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Dublin: 12 °C Tuesday 7 July, 2020

Sitdown Sunday: 7 deadly reads

The very best of the week’s writing from around the web.

IT’S A DAY of rest, and you may be in the mood for a quiet corner and a comfy chair.

We’ve hand-picked the week’s best reads for you to savour.

1. Anatomy of a car crash

shutterstock_157038359 Source: Shutterstock/Gabriele Maltinti

On 1 January this year, two men lost their lives on a stretch of road in Co Mayo. This series tells the story of what happened.

(Irish Times, 23 mins reading time, 4695 words)

Scully’s girlfriend, Lorraine Devlin – she called him Skull; he called her Lo Lo – had been getting worried as midnight approached, fretting that he wouldn’t take time to pause from the hectic round of ferrying people here and there. She wanted them to be together as 2013 grew into 2014.

2. Inside Isis

Turkey Islamic State Istanbul Source: Emrah Gurel

An interview with one of Islamic State’s senior commanders gives an insight into how the terrorists work.

(The Guardian, approx 29 mins reading time, 5991 words)

As Isis has rampaged through the region, it has been led by men who spent time in US detention centres during the American occupation of Iraq – in addition to Bucca, the US also ran Camp Cropper, near Baghdad airport, and, for an ill-fated 18 months early in the war, Abu Ghraib prison on the capital’s western outskirts.

3. A history of Reddit


Wanted to find out how the ‘internet’s front page’ began? Here you go.

(Mashable, approx 44 mins reading time, 8895 words)

This is the story of how a bootstrapped startup with a funny name and no initial ties to the tech scene outlasted better-funded competitors, survived founder drama, endured tensions with its parent company and later navigated life as a standalone business — all in order to build the front page of the Internet. Traffic doubled year after year, even in the worst of times, with the site now reaching 175 million users per month.

4. The ultimate storyteller

6237927380_a13e306b32_z Source: Leyram Odacrem/Flickr

James Patterson is a hugely successful author… well, he’s actually the planet’s best-selling author since 2001. Here’s how he does it.

(Vanity Fair, approx 21 mins reading time, 4387 words)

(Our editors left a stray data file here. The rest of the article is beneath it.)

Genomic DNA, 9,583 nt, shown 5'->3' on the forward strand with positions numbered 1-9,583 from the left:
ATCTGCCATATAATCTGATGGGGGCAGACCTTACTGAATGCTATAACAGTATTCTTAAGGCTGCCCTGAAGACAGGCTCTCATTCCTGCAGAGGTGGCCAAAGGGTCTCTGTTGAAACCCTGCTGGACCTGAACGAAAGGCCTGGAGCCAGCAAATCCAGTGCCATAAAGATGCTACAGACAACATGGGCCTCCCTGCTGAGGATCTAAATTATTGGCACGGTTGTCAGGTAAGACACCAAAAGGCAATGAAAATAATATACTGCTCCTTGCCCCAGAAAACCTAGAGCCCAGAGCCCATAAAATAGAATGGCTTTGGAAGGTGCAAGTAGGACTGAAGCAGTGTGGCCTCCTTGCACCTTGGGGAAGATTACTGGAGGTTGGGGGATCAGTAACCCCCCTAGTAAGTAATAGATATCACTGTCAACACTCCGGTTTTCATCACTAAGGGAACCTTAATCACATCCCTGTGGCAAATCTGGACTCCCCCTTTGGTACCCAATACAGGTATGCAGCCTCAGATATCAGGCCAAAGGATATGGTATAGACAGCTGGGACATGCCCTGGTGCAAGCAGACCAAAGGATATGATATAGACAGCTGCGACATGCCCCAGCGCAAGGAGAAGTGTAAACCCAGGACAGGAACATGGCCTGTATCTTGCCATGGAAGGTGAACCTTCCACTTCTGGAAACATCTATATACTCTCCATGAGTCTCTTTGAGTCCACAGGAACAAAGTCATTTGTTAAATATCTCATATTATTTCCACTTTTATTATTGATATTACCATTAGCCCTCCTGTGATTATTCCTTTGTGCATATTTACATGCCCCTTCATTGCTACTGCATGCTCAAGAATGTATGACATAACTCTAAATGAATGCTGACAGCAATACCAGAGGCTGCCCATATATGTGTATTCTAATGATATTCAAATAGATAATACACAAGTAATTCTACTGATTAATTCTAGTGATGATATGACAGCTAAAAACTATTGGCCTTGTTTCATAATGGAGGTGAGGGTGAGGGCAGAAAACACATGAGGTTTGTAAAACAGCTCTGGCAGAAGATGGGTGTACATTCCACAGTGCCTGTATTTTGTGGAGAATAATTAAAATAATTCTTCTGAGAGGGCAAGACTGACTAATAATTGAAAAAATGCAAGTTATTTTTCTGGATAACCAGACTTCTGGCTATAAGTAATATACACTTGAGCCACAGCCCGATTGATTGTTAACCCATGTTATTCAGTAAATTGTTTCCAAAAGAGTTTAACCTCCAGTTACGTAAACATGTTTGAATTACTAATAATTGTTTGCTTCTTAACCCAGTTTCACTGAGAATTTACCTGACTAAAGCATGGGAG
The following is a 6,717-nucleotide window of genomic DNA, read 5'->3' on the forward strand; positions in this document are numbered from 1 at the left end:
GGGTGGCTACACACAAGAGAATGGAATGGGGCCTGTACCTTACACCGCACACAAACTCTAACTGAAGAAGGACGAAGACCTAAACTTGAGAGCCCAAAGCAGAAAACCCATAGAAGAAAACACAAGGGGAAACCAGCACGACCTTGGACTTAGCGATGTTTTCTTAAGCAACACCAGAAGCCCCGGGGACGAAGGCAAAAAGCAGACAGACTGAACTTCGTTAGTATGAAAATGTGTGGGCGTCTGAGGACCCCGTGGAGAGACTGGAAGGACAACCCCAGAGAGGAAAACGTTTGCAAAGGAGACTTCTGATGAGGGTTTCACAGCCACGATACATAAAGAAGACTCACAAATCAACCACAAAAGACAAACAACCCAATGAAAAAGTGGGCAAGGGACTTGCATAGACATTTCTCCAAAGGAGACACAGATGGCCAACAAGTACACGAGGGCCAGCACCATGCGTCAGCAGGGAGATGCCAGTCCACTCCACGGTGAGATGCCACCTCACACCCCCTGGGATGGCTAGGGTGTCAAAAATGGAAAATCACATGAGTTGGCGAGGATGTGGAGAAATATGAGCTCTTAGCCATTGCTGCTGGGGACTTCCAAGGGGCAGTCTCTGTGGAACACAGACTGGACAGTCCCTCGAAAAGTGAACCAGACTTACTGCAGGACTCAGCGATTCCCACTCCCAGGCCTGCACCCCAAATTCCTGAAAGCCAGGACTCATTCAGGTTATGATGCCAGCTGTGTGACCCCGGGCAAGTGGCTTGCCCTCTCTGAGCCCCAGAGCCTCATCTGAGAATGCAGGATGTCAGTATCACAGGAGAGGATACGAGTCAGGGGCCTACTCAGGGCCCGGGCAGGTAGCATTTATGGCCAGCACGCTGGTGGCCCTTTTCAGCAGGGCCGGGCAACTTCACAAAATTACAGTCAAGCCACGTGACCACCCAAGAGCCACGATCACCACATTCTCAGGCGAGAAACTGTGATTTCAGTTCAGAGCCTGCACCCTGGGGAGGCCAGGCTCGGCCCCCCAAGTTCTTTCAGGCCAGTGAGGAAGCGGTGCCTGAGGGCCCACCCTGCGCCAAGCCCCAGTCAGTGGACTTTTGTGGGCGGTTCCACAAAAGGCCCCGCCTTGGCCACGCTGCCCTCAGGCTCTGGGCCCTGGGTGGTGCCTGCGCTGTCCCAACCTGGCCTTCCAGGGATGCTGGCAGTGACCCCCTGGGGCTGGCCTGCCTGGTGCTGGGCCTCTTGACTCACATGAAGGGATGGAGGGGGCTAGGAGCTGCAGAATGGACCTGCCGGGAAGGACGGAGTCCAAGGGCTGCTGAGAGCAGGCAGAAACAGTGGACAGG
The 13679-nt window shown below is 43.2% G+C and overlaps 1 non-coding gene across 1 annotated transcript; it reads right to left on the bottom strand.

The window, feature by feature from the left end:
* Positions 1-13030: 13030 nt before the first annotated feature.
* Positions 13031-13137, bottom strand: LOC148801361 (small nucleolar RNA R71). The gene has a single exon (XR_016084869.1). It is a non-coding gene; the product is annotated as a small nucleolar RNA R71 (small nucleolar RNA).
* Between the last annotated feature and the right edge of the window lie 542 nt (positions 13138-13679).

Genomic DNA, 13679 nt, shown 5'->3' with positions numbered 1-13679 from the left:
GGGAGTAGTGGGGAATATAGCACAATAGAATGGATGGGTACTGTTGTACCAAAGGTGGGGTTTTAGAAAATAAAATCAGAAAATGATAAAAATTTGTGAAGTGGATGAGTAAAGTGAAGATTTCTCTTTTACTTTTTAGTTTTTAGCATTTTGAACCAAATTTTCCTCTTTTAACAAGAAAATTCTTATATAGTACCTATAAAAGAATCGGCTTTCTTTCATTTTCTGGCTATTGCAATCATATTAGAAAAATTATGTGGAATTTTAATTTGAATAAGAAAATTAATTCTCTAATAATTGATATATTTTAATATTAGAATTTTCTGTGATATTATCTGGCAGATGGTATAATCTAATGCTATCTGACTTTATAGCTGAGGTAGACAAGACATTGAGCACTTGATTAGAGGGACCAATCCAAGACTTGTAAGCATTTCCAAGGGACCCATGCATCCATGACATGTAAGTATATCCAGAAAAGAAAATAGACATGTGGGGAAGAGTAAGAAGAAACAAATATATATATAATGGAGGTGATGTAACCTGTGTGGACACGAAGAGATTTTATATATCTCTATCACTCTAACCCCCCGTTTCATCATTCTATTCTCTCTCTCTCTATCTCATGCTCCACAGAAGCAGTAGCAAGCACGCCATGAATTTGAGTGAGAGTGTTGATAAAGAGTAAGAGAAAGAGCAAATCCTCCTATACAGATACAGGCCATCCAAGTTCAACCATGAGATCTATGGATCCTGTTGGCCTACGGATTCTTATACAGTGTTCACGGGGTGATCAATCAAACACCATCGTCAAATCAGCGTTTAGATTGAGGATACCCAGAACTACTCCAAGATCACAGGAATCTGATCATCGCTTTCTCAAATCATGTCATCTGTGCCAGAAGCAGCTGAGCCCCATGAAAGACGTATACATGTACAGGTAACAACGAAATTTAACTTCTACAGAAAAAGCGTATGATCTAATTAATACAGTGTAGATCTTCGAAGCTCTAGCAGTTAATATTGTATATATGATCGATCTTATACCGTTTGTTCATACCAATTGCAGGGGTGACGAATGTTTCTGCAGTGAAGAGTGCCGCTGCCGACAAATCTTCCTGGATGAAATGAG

Of all the hardcover fiction sold in the U.S. in 2013, books by Patterson accounted for one out of every 26. Altogether, he has produced more than 130 separate works—the “books by” page in his latest novels actually takes up three full pages. Forbes estimates his income for the year ending last June at $90 million. When I had a chance to ask Patterson about that figure, he at first said, “I don’t know,” and then followed up with “Yeah, probably.”

5. Why foodbanks?

Food bank report Source: Andrew Matthews

Foodbanks are on the rise in Britain – so what does their popularity tell us about the state of the nation there?

(New Statesman, approx 41 mins reading time, 8350 words)

Normally I eat porridge in the morning to fill myself up and then often I don’t eat at all myself in the evenings. But today is the start of the kids’ holidays and so they don’t get the school meals, they have to eat all their food at home and I just can’t manage, and so the foodbank is a lifeline.

6. Kiribati in danger

UN General Assembly Kiribati Anote Tong, president of Kiribati Source: AP/Press Association Images

The president of Kiribati fears that his country is in danger from climate change, due to rising sea levels. So he went to the Arctic to find out more.

(The Monthly, approx 26 mins reading time, 5338 words)

After all, Kiribati was very much on the receiving end of what Barack Obama, addressing the New York summit a few days later, would call the “issue that will define the contours of this century more dramatically than any other” – more dramatically, Obama specified, than terrorism.


Elizabeth Strout Elizabeth Strout Source: Vondrouš Roman

Elizabeth Strout, author of Olive Kitteridge, wrote about her English penpal, Philip, for the Washington Post in 2009. What started as an innocent friendship turned into something much darker.

(Washington Post, approximately 18 mins reading time, 3618 words)

The manager of the inn was cautiously nice to me, politely indicating that I wasn’t to interfere with Peter’s evenings, which meant I was not to sit by the piano or in any way discourage customers who might be laughing with Peter, paying for drinks and having a good time. I was grateful to the manager for letting me visit at all. I was not a person who wanted to do anything wrong, and visiting my boyfriend was, on some level, in my young mind “wrong.”

More: The best reads from every previous Sitdown Sunday >

The Sports Pages – the best sports writing collected every week by

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